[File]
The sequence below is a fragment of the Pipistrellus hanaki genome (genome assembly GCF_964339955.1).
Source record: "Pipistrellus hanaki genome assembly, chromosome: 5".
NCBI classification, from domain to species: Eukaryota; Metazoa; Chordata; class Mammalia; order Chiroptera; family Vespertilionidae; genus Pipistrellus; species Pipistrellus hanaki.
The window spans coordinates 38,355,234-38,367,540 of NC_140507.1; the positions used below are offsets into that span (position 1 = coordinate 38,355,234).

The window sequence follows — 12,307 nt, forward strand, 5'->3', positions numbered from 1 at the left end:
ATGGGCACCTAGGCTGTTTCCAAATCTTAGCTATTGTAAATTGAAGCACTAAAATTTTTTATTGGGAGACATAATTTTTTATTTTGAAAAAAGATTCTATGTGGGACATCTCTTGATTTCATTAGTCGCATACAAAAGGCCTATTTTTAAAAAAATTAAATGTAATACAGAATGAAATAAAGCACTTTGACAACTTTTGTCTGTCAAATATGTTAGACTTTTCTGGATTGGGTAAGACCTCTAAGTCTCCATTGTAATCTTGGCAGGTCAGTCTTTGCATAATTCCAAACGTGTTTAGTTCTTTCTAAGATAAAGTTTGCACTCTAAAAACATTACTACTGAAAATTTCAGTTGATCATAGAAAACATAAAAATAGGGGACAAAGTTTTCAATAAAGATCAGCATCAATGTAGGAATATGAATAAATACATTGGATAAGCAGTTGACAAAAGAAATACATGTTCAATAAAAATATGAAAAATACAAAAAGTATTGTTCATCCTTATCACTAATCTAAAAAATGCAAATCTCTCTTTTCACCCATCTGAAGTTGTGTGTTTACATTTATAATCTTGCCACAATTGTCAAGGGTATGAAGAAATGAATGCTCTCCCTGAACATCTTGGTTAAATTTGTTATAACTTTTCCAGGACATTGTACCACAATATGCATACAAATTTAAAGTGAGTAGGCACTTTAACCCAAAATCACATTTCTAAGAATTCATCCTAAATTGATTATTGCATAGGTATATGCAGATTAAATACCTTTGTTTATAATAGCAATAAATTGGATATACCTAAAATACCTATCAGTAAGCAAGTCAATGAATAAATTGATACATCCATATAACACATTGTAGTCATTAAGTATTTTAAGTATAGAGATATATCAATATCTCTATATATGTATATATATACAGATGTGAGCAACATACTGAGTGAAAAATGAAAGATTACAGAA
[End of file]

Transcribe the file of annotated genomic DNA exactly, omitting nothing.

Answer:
The sequence below is a fragment of the Pipistrellus hanaki genome (genome assembly GCF_964339955.1).
Source record: "Pipistrellus hanaki genome assembly, chromosome: 5".
NCBI classification, from domain to species: Eukaryota; Metazoa; Chordata; class Mammalia; order Chiroptera; family Vespertilionidae; genus Pipistrellus; species Pipistrellus hanaki.
The window spans coordinates 38,355,234-38,367,540 of NC_140507.1; the positions used below are offsets into that span (position 1 = coordinate 38,355,234).

The window sequence follows — 12,307 nt, forward strand, 5'->3', positions numbered from 1 at the left end:
ATGGGCACCTAGGCTGTTTCCAAATCTTAGCTATTGTAAATTGAAGCACTAAAATTTTTTATTGGGAGACATAATTTTTTATTTTGAAAAAAGATTCTATGTGGGACATCTCTTGATTTCATTAGTCGCATACAAAAGGCCTATTTTTAAAAAAATTAAATGTAATACAGAATGAAATAAAGCACTTTGACAACTTTTGTCTGTCAAATATGTTAGACTTTTCTGGATTGGGTAAGACCTCTAAGTCTCCATTGTAATCTTGGCAGGTCAGTCTTTGCATAATTCCAAACGTGTTTAGTTCTTTCTAAGATAAAGTTTGCACTCTAAAAACATTACTACTGAAAATTTCAGTTGATCATAGAAAACATAAAAATAGGGGACAAAGTTTTCAATAAAGATCAGCATCAATGTAGGAATATGAATAAATACATTGGATAAGCAGTTGACAAAAGAAATACATGTTCAATAAAAATATGAAAAATACAAAAAGTATTGTTCATCCTTATCACTAATCTAAAAAATGCAAATCTCTCTTTTCACCCATCTGAAGTTGTGTGTTTACATTTATAATCTTGCCACAATTGTCAAGGGTATGAAGAAATGAATGCTCTCCCTGAACATCTTGGTTAAATTTGTTATAACTTTTCCAGGACATTGTACCACAATATGCATACAAATTTAAAGTGAGTAGGCACTTTAACCCAAAATCACATTTCTAAGAATTCATCCTAAATTGATTATTGCATAGGTATATGCAGATTAAATACCTTTGTTTATAATAGCAATAAATTGGATATACCTAAAATACCTATCAGTAAGCAAGTCAATGAATAAATTGATACATCCATATAACACATTGTAGTCATTAAGTATTTTAAGTATAGAGATATATCAATATCTCTATATATGTATATATATACAGATGTGAGCAACATACTGAGTGAAAAATGAAAGATTACAGAA